Zachary Stephen Layton’s chosen profession, for which he laid the groundwork in the University of Washington’s Medical Sciences department, includes designing bioinstrumentation which will facilitate and improve medical procedures. The highly technical nature of Layton’s work demonstrates the increasing demand among medical professionals for advanced electronic and measurement devices for diagnosing and treating the pantheon of conditions and diseases suffered by patients. Research facilities and design laboratories are rich sources of employment for biomedical engineers. Highly specialized niche manufacturers, universities, hospitals, educational institutions and government agencies also have increasing need for the specialized knowledge of Zachary Stephen Layton.

    The increasingly older population of the United States and the extended life expectancy of Americans has created a growing demand for more sophisticated technology. The biomedical engineer profession of Zachary Stephen Layton is projected to grow by 27 percent by 2022, and more and more universities have added Bachelor’s and Master’s degree programs to their Medical Science offerings to meet the need.

    Zachary Stephen Layton

    Zachary Stephen Layton Inspired by Seattle’s Diverse Biomedical Corporations

    The first known European to visit the Seattle region was George Vancouver as he worked to chart the shores of the Pacific Northwest. The Denny Party’s settlement, named for leader Arthur Denny from Illinois, settled down on the eastern shore of Elliot Bay in 1852 and named that first collection of structures Seattle after Chief Si’ahl, or Sealth, of the Native Americans of the region. The corporate seal of Zachary Stephen Layton’s city of Seattle today features the profile of the Native American leader.

    Although logging dominated the economy at first, the discovery of gold in the Klondike of Alaska turned Seattle into a shipbuilding center for gold-seekers on their way to riches. It was during this time that the legends of the Alaska-Yukon-Pacific Exposition which would be mounted in 1901 were building their legacy. The grounds of that extremely successful World’s Fair would become the campus of The University of Washington at Seattle, where Zachary Stephen Layton would earn his Bachelor’s degree in Biomedical Engineering almost 100 years later. Although Seattle’s march to greatness was temporarily stilled by the Great Depression, the ups and downs of Seattle’s economy have birthed an urban area strong in technological prowess, through companies like Amazon, Microsoft, Voice Stream, and through the inspiration for Zachary Stephen Layton’s career in biomedical engineering, Heartstream, Heart Technologies, Physio-Control, ZymoGenetics, ICOS and Immunex, biomedical corporations all.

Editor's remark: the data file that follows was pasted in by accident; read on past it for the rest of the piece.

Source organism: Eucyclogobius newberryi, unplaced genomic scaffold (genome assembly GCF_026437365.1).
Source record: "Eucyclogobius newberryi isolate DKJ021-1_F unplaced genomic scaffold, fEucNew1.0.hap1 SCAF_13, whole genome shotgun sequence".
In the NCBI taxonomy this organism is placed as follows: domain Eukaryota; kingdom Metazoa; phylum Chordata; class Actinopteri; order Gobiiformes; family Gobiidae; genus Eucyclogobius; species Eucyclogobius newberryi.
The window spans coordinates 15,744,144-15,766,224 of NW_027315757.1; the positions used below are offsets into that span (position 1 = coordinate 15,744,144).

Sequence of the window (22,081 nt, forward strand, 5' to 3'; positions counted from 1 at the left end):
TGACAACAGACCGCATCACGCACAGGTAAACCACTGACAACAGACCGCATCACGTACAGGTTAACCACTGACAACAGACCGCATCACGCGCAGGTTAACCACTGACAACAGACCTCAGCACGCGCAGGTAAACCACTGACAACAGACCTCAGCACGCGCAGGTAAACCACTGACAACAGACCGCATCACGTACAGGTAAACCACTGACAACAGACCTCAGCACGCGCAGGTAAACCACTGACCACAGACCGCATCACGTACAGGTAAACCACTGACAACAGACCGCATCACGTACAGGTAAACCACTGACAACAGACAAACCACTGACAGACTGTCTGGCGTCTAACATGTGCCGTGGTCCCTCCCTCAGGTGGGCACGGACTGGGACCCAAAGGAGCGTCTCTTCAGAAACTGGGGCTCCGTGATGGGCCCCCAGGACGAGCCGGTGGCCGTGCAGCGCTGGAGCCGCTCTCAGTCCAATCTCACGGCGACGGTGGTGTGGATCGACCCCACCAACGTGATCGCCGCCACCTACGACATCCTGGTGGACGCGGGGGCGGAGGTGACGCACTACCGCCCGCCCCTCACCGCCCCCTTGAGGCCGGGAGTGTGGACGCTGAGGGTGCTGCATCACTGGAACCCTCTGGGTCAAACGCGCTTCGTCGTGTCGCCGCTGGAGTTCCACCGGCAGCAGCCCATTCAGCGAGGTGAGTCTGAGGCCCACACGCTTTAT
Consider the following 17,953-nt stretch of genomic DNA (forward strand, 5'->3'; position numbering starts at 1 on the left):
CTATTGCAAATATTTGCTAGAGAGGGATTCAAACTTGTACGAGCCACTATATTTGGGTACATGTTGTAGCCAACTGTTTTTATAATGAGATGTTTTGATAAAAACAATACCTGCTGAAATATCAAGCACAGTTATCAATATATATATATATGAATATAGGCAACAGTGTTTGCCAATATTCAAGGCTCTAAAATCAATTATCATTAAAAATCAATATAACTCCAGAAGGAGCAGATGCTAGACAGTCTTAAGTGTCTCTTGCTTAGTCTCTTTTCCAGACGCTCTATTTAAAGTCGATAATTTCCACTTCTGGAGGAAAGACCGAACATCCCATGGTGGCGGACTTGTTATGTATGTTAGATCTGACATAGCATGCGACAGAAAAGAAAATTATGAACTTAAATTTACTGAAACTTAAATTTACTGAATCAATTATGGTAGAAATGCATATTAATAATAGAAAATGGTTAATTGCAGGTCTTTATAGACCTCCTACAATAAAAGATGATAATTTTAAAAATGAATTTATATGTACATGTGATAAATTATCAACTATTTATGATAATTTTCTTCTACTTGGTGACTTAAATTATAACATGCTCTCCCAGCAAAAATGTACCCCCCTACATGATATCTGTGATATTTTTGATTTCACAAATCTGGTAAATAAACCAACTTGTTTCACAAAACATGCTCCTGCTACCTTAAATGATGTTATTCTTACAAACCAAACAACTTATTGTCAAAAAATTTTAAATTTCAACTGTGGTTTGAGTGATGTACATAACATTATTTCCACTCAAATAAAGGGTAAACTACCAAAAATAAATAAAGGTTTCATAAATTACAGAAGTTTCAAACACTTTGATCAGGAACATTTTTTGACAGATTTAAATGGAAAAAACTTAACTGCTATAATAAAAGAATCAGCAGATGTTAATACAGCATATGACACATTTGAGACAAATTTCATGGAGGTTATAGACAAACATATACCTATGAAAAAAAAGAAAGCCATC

By the time of Zachary Stephen Layton, Seattle had established a fully flowering presence in the American Northwest as one of the country’s great cities, with a culture and style all its own. Of particular note is Seattle’s evolution as a center for musical art. Jazz clubs dominated Seattle’s downtown in the 1950’s, and from this early jazz dominance came artists like Ray Charles and Quincy Jones. Rock and alternative rock evolved from that unique style, producing Seattle-born Jimi Hendrix and what is known as rock grunge.

    Seattle, Washington has experienced several rises and falls in its economic development, but has always managed to rebuild strong infrastructure afterwards. A prime example is the recovery of the city-center following the Great Seattle Fire of 1889 which destroyed the central business district. That first Seattle has been beautifully commemorated today in the historical Old Seattle ruins, a unique tourist attraction which consists of the underground passageways and basements created when the New Seattle was elevated as it was rebuilt upon the remains of the old. Although the first Seattle’s buildings were wooden, city fathers decided that all new buildings would be stone or brick to prevent another disastrous fire. At the same time, the regraded streets would be one to two stories higher than the original street level to eliminate problems of flooding. Thus was created the Seattle Underground, enjoyed by students like Zachary Stephen Layton and increasing hordes of tourists today.

    Zachary Stephen Layton